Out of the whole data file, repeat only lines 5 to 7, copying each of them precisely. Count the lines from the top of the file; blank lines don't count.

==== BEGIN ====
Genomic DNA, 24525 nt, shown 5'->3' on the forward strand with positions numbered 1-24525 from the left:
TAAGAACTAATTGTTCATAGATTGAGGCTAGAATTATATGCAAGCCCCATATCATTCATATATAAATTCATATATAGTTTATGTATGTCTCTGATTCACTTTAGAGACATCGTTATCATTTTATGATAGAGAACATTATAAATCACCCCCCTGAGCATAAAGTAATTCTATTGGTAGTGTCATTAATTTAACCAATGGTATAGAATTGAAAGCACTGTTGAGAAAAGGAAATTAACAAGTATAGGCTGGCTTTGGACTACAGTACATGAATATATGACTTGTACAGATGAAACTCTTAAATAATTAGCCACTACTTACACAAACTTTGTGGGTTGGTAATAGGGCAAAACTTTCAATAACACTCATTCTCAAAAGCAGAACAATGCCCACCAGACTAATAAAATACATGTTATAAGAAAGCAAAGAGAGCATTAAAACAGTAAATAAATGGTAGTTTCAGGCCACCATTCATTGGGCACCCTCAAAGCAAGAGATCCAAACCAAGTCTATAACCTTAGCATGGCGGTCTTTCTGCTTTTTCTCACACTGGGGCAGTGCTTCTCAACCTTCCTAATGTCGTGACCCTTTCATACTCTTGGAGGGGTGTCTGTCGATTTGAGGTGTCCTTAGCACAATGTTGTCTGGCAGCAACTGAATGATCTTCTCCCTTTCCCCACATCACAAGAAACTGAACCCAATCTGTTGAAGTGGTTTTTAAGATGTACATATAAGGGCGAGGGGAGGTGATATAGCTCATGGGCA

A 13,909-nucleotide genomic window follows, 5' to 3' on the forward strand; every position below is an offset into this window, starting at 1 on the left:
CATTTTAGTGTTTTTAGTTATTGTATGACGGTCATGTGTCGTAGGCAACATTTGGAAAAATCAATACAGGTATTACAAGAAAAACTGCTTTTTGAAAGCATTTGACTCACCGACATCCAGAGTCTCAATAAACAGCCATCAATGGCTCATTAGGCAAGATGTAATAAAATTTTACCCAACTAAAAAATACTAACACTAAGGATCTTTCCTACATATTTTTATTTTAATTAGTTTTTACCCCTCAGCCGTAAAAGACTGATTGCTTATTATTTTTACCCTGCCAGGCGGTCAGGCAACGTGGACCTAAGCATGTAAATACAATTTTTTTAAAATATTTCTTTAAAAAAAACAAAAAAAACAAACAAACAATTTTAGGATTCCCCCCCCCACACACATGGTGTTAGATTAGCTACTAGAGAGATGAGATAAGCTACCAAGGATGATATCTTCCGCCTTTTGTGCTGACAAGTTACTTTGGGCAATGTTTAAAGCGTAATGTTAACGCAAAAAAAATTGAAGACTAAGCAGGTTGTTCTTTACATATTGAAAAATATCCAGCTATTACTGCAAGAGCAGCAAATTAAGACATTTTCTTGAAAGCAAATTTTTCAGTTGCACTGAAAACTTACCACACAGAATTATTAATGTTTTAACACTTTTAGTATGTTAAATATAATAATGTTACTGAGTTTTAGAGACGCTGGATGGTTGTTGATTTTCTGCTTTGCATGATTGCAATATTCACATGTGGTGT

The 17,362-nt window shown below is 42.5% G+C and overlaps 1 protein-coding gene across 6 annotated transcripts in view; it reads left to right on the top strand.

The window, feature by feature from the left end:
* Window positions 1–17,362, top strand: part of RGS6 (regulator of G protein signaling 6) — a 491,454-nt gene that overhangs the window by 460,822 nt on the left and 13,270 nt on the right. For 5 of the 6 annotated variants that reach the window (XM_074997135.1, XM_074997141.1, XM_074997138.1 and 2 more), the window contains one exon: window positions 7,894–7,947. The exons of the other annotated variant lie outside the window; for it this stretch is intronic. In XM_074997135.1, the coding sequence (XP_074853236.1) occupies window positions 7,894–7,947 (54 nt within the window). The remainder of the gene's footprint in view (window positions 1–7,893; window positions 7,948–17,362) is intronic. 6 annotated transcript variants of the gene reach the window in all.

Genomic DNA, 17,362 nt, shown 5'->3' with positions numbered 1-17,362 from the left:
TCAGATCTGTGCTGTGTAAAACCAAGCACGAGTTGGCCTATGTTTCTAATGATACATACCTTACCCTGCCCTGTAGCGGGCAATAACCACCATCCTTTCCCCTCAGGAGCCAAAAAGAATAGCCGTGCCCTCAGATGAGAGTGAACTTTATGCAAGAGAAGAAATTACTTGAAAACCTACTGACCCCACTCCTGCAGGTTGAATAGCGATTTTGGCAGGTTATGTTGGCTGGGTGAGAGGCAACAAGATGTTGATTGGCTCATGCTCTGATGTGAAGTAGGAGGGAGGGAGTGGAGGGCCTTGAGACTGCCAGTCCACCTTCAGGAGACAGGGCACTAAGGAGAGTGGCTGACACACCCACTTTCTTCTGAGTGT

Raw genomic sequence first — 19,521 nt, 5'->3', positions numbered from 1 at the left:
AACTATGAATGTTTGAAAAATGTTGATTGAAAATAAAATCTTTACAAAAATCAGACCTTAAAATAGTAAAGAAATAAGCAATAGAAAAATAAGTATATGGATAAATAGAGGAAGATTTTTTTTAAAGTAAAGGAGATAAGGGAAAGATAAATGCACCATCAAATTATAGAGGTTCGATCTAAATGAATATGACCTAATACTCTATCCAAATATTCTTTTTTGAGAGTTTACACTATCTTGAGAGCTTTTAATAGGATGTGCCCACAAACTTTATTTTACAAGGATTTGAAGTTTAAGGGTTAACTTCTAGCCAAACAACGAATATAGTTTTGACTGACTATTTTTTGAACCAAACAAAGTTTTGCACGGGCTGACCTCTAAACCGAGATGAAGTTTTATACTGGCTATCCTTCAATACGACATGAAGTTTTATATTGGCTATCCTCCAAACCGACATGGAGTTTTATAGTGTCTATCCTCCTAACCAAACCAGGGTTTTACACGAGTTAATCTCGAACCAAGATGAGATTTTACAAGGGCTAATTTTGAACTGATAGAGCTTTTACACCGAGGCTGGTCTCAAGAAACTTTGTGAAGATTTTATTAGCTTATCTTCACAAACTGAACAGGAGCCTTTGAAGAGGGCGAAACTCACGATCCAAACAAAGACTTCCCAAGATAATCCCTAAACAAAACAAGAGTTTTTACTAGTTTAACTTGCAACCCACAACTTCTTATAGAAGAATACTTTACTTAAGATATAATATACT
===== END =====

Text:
The 17,362-nt window shown below is 42.5% G+C and overlaps 1 protein-coding gene across 6 annotated transcripts in view; it reads left to right on the top strand.

The window, feature by feature from the left end:
* Window positions 1–17,362, top strand: part of RGS6 (regulator of G protein signaling 6) — a 491,454-nt gene that overhangs the window by 460,822 nt on the left and 13,270 nt on the right. For 5 of the 6 annotated variants that reach the window (XM_074997135.1, XM_074997141.1, XM_074997138.1 and 2 more), the window contains one exon: window positions 7,894–7,947. The exons of the other annotated variant lie outside the window; for it this stretch is intronic. In XM_074997135.1, the coding sequence (XP_074853236.1) occupies window positions 7,894–7,947 (54 nt within the window). The remainder of the gene's footprint in view (window positions 1–7,893; window positions 7,948–17,362) is intronic. 6 annotated transcript variants of the gene reach the window in all.